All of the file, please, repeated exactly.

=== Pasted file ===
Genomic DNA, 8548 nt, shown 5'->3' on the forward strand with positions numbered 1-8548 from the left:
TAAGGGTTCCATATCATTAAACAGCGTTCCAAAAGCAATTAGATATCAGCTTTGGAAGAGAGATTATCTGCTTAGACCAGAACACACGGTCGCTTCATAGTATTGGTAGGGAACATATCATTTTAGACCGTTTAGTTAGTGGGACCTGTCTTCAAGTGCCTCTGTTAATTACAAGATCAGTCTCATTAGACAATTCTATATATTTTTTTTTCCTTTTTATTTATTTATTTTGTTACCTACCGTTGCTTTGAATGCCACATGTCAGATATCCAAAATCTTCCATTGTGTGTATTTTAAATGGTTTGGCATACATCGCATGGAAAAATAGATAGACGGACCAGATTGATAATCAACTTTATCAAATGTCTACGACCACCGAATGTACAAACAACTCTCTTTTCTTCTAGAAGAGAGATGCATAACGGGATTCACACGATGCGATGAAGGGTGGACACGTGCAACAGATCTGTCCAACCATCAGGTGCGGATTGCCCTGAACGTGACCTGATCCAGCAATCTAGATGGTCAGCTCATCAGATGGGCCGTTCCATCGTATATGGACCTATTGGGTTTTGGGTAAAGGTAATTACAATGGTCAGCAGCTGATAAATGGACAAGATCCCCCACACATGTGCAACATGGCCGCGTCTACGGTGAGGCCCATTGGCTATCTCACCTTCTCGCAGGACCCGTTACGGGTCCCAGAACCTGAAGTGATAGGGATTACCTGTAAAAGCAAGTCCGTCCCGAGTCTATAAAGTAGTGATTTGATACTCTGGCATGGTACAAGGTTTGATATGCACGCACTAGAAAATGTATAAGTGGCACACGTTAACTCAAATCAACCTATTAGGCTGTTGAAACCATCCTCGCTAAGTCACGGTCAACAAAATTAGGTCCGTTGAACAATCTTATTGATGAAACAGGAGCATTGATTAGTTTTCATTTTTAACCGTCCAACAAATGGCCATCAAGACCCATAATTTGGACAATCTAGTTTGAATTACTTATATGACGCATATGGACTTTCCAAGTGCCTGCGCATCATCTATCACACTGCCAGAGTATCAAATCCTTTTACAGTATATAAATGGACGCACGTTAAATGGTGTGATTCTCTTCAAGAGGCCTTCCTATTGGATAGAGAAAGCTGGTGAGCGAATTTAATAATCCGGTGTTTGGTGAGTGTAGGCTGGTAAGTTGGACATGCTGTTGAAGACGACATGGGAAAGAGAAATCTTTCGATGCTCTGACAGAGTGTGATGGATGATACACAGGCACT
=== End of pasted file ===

Genomic DNA, 8548 nt, shown 5'->3' on the forward strand with positions numbered 1-8548 from the left:
TAAGGGTTCCATATCATTAAACAGCGTTCCAAAAGCAATTAGATATCAGCTTTGGAAGAGAGATTATCTGCTTAGACCAGAACACACGGTCGCTTCATAGTATTGGTAGGGAACATATCATTTTAGACCGTTTAGTTAGTGGGACCTGTCTTCAAGTGCCTCTGTTAATTACAAGATCAGTCTCATTAGACAATTCTATATATTTTTTTTTCCTTTTTATTTATTTATTTTGTTACCTACCGTTGCTTTGAATGCCACATGTCAGATATCCAAAATCTTCCATTGTGTGTATTTTAAATGGTTTGGCATACATCGCATGGAAAAATAGATAGACGGACCAGATTGATAATCAACTTTATCAAATGTCTACGACCACCGAATGTACAAACAACTCTCTTTTCTTCTAGAAGAGAGATGCATAACGGGATTCACACGATGCGATGAAGGGTGGACACGTGCAACAGATCTGTCCAACCATCAGGTGCGGATTGCCCTGAACGTGACCTGATCCAGCAATCTAGATGGTCAGCTCATCAGATGGGCCGTTCCATCGTATATGGACCTATTGGGTTTTGGGTAAAGGTAATTACAATGGTCAGCAGCTGATAAATGGACAAGATCCCCCACACATGTGCAACATGGCCGCGTCTACGGTGAGGCCCATTGGCTATCTCACCTTCTCGCAGGACCCGTTACGGGTCCCAGAACCTGAAGTGATAGGGATTACCTGTAAAAGCAAGTCCGTCCCGAGTCTATAAAGTAGTGATTTGATACTCTGGCATGGTACAAGGTTTGATATGCACGCACTAGAAAATGTATAAGTGGCACACGTTAACTCAAATCAACCTATTAGGCTGTTGAAACCATCCTCGCTAAGTCACGGTCAACAAAATTAGGTCCGTTGAACAATCTTATTGATGAAACAGGAGCATTGATTAGTTTTCATTTTTAACCGTCCAACAAATGGCCATCAAGACCCATAATTTGGACAATCTAGTTTGAATTACTTATATGACGCATATGGACTTTCCAAGTGCCTGCGCATCATCTATCACACTGCCAGAGTATCAAATCCTTTTACAGTATATAAATGGACGCACGTTAAATGGTGTGATTCTCTTCAAGAGGCCTTCCTATTGGATAGAGAAAGCTGGTGAGCGAATTTAATAATCCGGTGTTTGGTGAGTGTAGGCTGGTAAGTTGGACATGCTGTTGAAGACGACATGGGAAAGAGAAATCTTTCGATGCTCTGACAGAGTGTGATGGATGATACACAGGCACT